City University of New York
|The sketch at the right shows five foot steps made by a person walking normally.
Right steps are indicated by an "R", and left steps by an "L". A pace is defined as one
forward step. Starting on your right foot, a pace occurs when your left foot hits the
ground. If you start on your left foot, a pace ocurs when your right foot comes down.
Pace Length may be defined as the spacing between a left and right step, as noted in the figure. In measuring pace length one uses equivalent points in the two footprints (toe to toe in the sketch).
Stride Length may be defined as the spacing between successive steps made by the same foot. Starting on the right foot, as in the figure, your next step is with your left, and the next one after that is with the right again. The distance between your two right footprints is stride length. Notice that stride length is twice pace length.
|How to Find Your Pace Length: The best, i.e. most accurate, way of measuring pace length is to count the number of paces needed to travel a specified distance. This may be readily done by taking a tape measure and marking off at least 30m on a flat unobstructed surface - a sidewalk, parking lot, or playground will do. Then with a normal walking gait, walk from one end of the marked course to the other, counting paces as you go. When finished, divide the total number of paces into the total distance. This will give you the average length of each pace taken. Do this 5 times, each time finding your average pace length. At the conclusion of your fifth test, total your 5 pace length figures, and divide by 5 to get a final value for average pace length. Your stride length will be twice that figure. A data table that you can use to record your pacing data is reproduced on page 3. Make a hard copy of it to use when doing your pacing.|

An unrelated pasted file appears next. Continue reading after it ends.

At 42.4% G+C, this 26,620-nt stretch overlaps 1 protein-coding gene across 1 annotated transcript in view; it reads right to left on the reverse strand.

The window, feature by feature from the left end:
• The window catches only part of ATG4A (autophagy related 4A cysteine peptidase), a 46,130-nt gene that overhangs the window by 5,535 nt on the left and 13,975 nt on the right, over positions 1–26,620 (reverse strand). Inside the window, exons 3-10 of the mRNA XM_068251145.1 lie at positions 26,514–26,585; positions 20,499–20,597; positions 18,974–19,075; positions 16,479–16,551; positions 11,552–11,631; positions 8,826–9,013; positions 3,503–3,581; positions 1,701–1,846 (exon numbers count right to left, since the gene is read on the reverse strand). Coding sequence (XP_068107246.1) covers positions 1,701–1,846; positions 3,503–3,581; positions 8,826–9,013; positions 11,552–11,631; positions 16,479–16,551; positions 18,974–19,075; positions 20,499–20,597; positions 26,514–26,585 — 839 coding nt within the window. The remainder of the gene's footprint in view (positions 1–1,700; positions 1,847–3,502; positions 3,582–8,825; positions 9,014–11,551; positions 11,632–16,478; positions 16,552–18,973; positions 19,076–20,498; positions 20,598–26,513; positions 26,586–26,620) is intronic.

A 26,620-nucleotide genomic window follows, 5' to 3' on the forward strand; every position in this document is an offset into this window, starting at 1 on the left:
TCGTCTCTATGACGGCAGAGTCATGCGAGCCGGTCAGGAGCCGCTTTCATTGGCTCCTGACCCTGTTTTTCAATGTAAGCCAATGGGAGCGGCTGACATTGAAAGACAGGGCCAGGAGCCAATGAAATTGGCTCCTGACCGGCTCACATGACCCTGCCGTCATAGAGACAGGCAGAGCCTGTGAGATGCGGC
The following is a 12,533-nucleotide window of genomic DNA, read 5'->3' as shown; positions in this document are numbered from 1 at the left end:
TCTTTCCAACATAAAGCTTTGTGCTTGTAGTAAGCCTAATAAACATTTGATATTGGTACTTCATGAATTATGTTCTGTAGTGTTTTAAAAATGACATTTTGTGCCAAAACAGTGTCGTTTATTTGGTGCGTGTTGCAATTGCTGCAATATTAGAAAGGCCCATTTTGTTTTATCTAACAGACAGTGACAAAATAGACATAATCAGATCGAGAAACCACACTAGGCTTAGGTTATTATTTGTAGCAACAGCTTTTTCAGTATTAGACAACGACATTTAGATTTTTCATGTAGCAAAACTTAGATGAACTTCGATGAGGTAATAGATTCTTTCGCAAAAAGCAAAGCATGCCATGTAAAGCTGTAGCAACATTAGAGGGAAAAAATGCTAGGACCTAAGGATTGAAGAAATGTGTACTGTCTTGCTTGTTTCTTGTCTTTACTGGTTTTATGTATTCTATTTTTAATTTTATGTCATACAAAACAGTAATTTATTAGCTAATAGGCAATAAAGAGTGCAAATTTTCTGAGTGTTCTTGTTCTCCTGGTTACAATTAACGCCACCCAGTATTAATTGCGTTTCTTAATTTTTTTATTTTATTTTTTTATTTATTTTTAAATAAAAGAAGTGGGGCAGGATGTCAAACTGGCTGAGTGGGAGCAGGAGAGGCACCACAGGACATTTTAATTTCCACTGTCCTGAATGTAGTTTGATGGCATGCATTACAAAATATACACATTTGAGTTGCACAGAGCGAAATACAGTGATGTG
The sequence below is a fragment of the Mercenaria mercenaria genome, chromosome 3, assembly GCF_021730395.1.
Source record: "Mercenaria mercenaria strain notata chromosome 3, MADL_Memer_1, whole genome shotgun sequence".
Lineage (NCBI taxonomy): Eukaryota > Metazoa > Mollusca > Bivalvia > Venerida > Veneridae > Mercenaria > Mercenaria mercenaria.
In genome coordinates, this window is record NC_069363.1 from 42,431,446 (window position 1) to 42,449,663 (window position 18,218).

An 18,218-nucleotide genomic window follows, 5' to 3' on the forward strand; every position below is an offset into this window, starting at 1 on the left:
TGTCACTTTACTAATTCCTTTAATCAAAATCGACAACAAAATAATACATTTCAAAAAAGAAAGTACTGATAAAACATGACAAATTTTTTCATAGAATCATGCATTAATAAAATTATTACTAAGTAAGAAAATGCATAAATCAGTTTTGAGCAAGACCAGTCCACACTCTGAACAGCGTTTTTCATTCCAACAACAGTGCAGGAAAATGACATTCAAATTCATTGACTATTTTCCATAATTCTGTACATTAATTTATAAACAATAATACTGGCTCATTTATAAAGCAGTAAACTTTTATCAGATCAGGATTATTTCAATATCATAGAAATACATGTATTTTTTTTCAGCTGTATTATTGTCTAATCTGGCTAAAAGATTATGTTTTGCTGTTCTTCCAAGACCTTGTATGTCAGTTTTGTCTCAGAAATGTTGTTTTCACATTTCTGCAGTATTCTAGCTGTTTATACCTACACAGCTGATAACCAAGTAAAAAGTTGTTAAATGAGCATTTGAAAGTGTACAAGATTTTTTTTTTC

|If you prefer, you can determine your pace length right on the BC Quadrangle - and
without the need for tape measures. The sketch at right is an overhead view of the center
of the quadrangle. The concrete sidewalk in front of Boylan Hall is shown as the pale
yellow area at the top of the sketch. The concrete sidewalk in front of Ingersoll Hall
is shown at the bottom. The double macadam walkways running across the Quad are
shaded gray in the sketch. The Quad's
other walkways are not shown. The distance from the Boylan sidewalk to the Ingersoll
sidewalk is 50m. All you need do is start at one side of the Quadrangle (green point in
sketch) and pace to the other side (opposite green point).
NOTE BENE: Don't forget to email your results to your lab instructor by the due date indicated in the lab #4 webpage.